Peace: My Preview of 2013

Jan 14, 2013 by

A couple of weeks ago, I wrote a review post of 2012, based on Rosetta Thurman’s excellent guide. Today, I’m looking forward with a preview of 2013, also with the help of her suggestions.

After thinking through these questions (a lot – it took me over a week to finish this post), I’ve decided that my guiding principle for 2013 is PEACE. Peace in mind, body and spirit. While my work and travel schedule shows no signs of lightening anytime soon, my internal world needs to lighten up quite a bit. I’m going to work on remaining focused but also taking it easy on myself in 2013. Happy New Year!

 

What I Want to Bring Into My Life in 2013

What do you deserve more of next year? What do you deserve less of next year?

I deserve fun and some adventure this year. My nose has been to the proverbial grindstone for a long time and that has led to a lot of sitting around on my butt when I have down time or visiting the same old places (i.e., lack of motivation to explore). This year, I want to expand my horizons just a bit and eat at new restaurants, see some shows and visit new places.

I deserve less stress this year. I deserve less self-imposed stress and less stress placed on me by others (whether intentionally or not). I don’t deserve it and I’m going to stop owning it.peace

What personal milestone(s) do you most want to reach in your relationships, health, family, finances, education and/or lifestyle?

I want our house to be ‘done’ – even though I’m not quite sure how to define that. I figure that it’s like Justice Potter Stewart’s definition of pornography: I can’t define it, but I’ll know it when I see it. We’ve been painting, renovating, decorating, hanging pictures, etc. for so long that it feels like it will never be done. But it will. Oh yes, it will.

What professional accomplishments (at work or in your business) do you want to see for yourself next year?

I want to build and grow my career coaching business significantly this year. I want to work with more clients, do more speaking engagements and make more money. If you read this blog regularly, you won’t be surprised that I’ve already developed a plan to grow it and the next step is to implement that plan.

What do you want to learn in 2013?

I want to learn the best, most efficient ways to earn money through my side business; essentially, what is the most lucrative line of work I can do and still help the most people? Part of my business plan is to test various methods out to identify the top earners.

What do you want to cross off of your bucket list in 2013?

While I won’t quite be able to knock it off my bucket list in 2013, I’m already aiming to visit Europe in 2014 (which is a bucket list item). My husband and I have already starting thinking about general dates and locations and by the summer of 2014, we will have crossed it off our list!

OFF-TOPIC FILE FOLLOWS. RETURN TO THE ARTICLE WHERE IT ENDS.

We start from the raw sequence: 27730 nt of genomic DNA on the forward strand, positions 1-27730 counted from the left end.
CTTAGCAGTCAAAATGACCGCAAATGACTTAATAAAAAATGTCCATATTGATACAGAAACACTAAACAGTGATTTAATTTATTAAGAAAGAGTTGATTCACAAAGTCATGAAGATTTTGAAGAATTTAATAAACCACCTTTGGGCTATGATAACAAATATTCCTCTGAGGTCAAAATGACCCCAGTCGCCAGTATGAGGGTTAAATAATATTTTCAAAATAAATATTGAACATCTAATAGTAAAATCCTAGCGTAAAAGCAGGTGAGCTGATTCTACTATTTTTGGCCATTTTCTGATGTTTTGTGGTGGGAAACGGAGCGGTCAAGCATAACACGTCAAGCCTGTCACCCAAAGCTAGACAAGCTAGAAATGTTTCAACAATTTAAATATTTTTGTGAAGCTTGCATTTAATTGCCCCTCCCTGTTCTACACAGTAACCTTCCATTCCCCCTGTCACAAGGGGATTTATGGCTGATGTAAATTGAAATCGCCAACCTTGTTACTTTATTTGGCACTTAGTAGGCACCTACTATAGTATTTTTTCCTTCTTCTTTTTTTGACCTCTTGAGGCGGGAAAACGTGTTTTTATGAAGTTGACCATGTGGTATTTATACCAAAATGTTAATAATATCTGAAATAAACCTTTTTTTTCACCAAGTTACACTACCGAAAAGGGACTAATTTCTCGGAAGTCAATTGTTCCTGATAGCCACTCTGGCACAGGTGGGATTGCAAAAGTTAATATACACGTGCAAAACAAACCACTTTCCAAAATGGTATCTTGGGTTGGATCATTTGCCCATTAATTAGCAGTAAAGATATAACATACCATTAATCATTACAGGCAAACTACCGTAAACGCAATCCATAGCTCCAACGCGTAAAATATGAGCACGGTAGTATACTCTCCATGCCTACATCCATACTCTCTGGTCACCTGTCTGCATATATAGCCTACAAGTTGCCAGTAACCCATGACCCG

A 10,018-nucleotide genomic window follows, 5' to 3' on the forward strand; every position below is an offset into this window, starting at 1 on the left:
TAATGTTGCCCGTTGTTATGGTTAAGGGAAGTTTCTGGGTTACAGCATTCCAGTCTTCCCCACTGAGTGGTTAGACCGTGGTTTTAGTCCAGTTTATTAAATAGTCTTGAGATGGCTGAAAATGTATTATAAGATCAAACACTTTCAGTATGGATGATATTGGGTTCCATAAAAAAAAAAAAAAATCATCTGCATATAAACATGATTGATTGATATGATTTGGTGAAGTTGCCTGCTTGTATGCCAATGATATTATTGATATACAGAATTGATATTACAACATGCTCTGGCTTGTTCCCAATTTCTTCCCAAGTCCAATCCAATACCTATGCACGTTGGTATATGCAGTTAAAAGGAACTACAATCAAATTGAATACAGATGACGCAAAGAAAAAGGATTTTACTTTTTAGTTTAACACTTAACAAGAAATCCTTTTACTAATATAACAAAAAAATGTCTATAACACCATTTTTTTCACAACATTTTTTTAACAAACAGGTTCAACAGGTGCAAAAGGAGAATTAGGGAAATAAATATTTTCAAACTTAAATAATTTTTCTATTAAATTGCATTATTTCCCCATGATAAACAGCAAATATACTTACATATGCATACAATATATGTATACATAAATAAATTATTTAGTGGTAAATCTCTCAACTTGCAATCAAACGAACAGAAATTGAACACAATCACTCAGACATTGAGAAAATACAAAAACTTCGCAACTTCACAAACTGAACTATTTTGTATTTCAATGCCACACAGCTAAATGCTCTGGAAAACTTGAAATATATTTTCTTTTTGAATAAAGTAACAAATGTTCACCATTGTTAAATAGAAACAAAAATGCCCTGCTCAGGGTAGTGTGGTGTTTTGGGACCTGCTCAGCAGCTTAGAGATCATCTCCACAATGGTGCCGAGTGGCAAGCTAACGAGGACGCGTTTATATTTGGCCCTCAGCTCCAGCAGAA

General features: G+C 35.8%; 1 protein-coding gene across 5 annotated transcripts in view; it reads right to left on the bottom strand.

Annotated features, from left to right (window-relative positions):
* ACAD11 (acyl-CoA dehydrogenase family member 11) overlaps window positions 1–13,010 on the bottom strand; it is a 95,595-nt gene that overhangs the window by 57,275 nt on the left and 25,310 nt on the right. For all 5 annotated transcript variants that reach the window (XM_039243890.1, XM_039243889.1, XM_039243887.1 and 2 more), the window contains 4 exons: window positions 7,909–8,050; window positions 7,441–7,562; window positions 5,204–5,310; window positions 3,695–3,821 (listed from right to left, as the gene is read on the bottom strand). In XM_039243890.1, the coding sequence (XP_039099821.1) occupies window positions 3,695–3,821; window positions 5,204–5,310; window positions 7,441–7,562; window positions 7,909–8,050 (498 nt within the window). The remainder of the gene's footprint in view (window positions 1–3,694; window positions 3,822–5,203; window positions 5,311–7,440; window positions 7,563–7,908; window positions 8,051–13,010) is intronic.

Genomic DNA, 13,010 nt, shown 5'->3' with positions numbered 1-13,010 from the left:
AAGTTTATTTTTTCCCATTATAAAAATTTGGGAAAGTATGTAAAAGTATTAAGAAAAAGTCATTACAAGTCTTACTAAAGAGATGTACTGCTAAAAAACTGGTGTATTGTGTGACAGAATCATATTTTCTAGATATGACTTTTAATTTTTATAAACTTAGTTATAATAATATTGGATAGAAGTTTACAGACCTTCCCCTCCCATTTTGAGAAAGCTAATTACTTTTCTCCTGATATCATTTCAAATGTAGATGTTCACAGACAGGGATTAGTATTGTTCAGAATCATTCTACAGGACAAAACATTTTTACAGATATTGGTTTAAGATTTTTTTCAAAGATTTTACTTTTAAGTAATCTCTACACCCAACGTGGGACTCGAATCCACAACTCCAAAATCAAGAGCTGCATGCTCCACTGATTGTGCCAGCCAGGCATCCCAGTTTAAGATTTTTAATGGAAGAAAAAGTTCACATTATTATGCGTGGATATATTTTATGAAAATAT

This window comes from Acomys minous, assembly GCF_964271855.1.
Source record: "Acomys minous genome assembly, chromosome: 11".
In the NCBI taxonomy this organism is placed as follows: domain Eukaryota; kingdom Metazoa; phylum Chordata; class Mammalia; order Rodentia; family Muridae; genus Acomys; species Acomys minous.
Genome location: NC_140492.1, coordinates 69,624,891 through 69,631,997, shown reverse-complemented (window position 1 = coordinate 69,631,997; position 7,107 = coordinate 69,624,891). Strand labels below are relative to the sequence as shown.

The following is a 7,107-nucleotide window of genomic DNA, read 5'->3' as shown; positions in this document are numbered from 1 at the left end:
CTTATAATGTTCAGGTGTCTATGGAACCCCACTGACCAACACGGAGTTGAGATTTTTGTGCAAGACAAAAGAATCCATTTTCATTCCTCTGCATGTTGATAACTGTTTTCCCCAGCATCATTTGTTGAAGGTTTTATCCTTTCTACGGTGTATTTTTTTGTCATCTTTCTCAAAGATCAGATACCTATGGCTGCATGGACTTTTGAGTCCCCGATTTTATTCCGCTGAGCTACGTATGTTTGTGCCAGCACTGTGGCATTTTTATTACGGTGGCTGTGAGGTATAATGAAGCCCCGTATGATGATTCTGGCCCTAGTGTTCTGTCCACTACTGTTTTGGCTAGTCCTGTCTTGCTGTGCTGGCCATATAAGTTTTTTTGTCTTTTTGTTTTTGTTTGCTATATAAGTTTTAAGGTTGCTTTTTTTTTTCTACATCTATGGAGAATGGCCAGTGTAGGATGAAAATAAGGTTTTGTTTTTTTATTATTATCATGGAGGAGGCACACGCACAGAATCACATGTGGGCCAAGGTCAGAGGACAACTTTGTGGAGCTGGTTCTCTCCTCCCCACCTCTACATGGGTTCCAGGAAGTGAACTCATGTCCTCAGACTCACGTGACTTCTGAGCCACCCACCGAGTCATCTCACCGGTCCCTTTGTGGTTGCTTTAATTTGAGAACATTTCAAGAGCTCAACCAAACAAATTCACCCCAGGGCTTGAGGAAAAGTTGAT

What I Want My Life to Look Like in 2013

What part of your life do you want to pay more attention to in 2013?

My internal, emotional life. I want to pay more attention to what is happening internally and why. I seem to spend a lot of energy expressing, suppressing, thinking about, talking about and worrying about my own responses to things, but not necessarily in a productive way. This year, I want to spend time consciously interrogating my own emotions with the goal of learning how to move through them in a way that acknowledges them but doesn’t allow them to constantly dominate my thinking.

Who do you want to spend more time with in 2013?

My good friends, especially those whose time is more limited (largely because they have young kids). While I certainly have important time commitments, my time is still more flexible than those with young children. I want to spend more time with them in a way that is comfortable to them/for them.

Who do you want to spend less time with in 2013?

Toxic people who are so-called ‘friends’. I’ve already started the process of separating myself from these people, but in 2013 want to disengage entirely. I’m done wasting my time with people who aren’t fun and just bring me down.

Which activities, habits or behaviors, if any, do you want to stop doing in 2013 because they no longer serve you?

I want to stop talking about/gossiping about/complaining about people so much. While I won’t try to pretend that I’m going to stop completely, I want to continue to reduce the amount of time I spend being vocally negative. I started working on that in 2012 and I found that trying harder to be positive had a effect on my emotional state overall (in a good way). I want to keep up that work in 2013.

Which activities do you want to start and/or continue doing in 2013?

I want to schedule – and stick to the schedule – of working on my business regularly in 2013. I did this sporadically throughout 2012, but lots of other things got in the way. This year, I want to be realistic about my time, stay focused and use the time as effectively as possible to grow my business.

What will your ideal day look like next year?

I will wake up, work out, eat a healthy breakfast and head to my full-time job. Then I’ll work a highly productive 8 hour day and come home. Once I get home I’ll make/eat dinner with my husband and then either spend a couple of hours on my business or spend time with him. I’ll then go to bed early and get a good night’s sleep. I’m excited already!

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You can lead kickass meetings and trainings

Sep 13, 2012 by

I’ve ranted about crappy meetings and conference presentations in this space before, but I needed to come back to it in light of the somewhat ridiculous number of meetings, conferences and trainings I’ve been planning and attending lately.